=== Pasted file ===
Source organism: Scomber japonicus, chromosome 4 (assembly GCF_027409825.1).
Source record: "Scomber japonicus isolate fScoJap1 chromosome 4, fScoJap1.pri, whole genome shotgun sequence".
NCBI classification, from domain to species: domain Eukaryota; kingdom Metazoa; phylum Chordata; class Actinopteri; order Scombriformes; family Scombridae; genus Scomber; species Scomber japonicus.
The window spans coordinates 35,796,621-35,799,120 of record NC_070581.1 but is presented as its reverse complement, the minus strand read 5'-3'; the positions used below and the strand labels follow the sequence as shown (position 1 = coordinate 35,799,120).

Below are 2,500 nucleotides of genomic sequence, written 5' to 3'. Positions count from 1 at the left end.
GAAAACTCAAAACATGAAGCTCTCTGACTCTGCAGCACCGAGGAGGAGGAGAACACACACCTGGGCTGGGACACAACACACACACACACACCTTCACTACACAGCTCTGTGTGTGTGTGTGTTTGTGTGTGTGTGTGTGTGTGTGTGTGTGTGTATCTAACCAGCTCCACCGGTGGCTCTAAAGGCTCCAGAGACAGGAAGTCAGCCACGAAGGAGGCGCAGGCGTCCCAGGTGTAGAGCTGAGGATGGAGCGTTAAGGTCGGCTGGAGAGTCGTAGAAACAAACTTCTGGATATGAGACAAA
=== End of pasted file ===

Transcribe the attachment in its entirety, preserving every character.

Source organism: Scomber japonicus, chromosome 4 (assembly GCF_027409825.1).
Source record: "Scomber japonicus isolate fScoJap1 chromosome 4, fScoJap1.pri, whole genome shotgun sequence".
NCBI classification, from domain to species: domain Eukaryota; kingdom Metazoa; phylum Chordata; class Actinopteri; order Scombriformes; family Scombridae; genus Scomber; species Scomber japonicus.
The window spans coordinates 35,796,621-35,799,120 of record NC_070581.1 but is presented as its reverse complement, the minus strand read 5'-3'; the positions used below and the strand labels follow the sequence as shown (position 1 = coordinate 35,799,120).

Below are 2,500 nucleotides of genomic sequence, written 5' to 3'. Positions count from 1 at the left end.
GAAAACTCAAAACATGAAGCTCTCTGACTCTGCAGCACCGAGGAGGAGGAGAACACACACCTGGGCTGGGACACAACACACACACACACACCTTCACTACACAGCTCTGTGTGTGTGTGTGTTTGTGTGTGTGTGTGTGTGTGTGTGTGTGTGTATCTAACCAGCTCCACCGGTGGCTCTAAAGGCTCCAGAGACAGGAAGTCAGCCACGAAGGAGGCGCAGGCGTCCCAGGTGTAGAGCTGAGGATGGAGCGTTAAGGTCGGCTGGAGAGTCGTAGAAACAAACTTCTGGATATGAGACAAA